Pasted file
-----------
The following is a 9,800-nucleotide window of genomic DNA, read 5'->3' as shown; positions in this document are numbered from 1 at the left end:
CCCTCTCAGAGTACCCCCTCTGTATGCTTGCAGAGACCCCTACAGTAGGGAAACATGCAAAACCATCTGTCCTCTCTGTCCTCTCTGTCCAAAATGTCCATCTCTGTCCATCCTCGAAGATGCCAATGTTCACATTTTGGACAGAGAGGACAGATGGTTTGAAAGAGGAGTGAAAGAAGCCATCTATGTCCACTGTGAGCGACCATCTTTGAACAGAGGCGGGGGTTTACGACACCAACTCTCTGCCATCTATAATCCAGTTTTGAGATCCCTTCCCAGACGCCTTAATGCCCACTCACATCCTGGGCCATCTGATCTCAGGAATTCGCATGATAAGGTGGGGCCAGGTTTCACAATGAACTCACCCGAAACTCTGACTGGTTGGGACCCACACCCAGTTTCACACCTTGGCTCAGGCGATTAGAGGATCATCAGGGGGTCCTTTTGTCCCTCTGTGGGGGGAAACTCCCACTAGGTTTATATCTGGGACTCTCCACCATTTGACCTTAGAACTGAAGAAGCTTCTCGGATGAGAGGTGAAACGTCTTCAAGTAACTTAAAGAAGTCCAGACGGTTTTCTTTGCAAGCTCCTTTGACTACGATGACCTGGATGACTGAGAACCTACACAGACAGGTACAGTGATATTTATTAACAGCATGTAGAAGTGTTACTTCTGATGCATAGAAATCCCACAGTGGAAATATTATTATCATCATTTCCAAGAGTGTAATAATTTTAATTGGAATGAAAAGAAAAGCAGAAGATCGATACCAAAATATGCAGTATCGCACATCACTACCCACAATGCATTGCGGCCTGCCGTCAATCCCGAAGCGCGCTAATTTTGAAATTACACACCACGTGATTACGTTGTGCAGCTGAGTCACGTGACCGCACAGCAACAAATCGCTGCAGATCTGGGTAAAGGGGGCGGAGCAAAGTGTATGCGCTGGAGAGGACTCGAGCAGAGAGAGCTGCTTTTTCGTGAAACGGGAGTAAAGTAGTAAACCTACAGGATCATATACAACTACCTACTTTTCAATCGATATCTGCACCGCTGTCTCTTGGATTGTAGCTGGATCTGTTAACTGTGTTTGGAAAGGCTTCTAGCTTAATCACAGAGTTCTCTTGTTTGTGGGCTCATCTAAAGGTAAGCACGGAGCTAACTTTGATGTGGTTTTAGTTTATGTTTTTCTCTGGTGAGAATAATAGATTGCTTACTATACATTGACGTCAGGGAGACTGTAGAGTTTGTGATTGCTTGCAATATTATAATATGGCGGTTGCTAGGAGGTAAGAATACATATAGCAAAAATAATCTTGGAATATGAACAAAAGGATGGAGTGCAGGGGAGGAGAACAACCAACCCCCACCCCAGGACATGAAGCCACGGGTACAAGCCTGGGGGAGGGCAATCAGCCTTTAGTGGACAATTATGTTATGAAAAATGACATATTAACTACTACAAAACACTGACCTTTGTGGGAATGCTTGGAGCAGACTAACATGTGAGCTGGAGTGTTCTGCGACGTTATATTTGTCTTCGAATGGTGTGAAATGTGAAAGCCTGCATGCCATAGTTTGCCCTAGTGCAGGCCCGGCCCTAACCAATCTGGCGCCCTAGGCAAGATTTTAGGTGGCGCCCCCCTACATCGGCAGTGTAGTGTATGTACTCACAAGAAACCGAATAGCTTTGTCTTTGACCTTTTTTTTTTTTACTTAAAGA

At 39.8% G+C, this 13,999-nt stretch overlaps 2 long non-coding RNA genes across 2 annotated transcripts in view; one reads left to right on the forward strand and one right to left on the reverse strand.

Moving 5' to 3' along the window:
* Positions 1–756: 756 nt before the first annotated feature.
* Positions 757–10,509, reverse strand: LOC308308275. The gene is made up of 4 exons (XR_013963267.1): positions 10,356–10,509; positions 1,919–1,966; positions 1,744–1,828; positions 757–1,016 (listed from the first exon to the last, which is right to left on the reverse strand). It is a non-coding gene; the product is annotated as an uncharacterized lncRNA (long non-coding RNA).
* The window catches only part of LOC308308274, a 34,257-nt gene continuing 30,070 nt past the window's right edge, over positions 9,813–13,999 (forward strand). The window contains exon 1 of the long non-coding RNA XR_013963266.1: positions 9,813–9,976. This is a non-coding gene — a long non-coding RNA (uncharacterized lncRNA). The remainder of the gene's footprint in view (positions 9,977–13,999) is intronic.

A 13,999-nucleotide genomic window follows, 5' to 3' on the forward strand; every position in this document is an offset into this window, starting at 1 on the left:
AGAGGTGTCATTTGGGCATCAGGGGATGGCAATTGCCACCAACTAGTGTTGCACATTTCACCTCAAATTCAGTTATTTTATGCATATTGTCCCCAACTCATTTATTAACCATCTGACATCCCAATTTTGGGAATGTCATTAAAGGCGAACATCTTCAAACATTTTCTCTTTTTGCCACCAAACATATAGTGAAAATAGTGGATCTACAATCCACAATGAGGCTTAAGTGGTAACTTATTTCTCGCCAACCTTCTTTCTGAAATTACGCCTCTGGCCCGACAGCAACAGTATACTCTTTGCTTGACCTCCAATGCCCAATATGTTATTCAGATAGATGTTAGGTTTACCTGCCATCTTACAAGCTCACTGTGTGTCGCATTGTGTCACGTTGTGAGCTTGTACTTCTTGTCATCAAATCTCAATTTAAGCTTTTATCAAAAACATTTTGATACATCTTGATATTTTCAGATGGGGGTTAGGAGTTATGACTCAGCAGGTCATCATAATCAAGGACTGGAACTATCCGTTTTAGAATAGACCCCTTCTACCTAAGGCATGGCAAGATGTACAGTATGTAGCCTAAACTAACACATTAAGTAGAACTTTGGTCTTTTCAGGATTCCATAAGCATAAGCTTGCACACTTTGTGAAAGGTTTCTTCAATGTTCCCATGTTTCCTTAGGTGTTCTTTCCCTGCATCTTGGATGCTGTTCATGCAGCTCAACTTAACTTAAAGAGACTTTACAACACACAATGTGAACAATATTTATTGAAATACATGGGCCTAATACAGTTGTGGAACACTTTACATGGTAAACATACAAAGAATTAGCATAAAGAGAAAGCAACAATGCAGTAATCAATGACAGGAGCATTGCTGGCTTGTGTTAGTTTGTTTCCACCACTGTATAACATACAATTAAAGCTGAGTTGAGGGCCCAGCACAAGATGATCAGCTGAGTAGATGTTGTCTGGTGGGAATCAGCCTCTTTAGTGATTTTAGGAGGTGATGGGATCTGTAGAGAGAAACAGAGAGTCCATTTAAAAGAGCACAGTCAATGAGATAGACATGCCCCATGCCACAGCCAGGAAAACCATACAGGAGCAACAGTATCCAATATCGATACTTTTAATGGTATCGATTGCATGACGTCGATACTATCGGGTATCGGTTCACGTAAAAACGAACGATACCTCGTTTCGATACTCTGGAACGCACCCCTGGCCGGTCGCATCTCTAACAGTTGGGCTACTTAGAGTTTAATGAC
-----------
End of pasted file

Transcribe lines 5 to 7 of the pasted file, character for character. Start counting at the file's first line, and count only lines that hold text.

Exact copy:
* Positions 1–756: 756 nt before the first annotated feature.
* Positions 757–10,509, reverse strand: LOC308308275. The gene is made up of 4 exons (XR_013963267.1): positions 10,356–10,509; positions 1,919–1,966; positions 1,744–1,828; positions 757–1,016 (listed from the first exon to the last, which is right to left on the reverse strand). It is a non-coding gene; the product is annotated as an uncharacterized lncRNA (long non-coding RNA).
* The window catches only part of LOC308308274, a 34,257-nt gene continuing 30,070 nt past the window's right edge, over positions 9,813–13,999 (forward strand). The window contains exon 1 of the long non-coding RNA XR_013963266.1: positions 9,813–9,976. This is a non-coding gene — a long non-coding RNA (uncharacterized lncRNA). The remainder of the gene's footprint in view (positions 9,977–13,999) is intronic.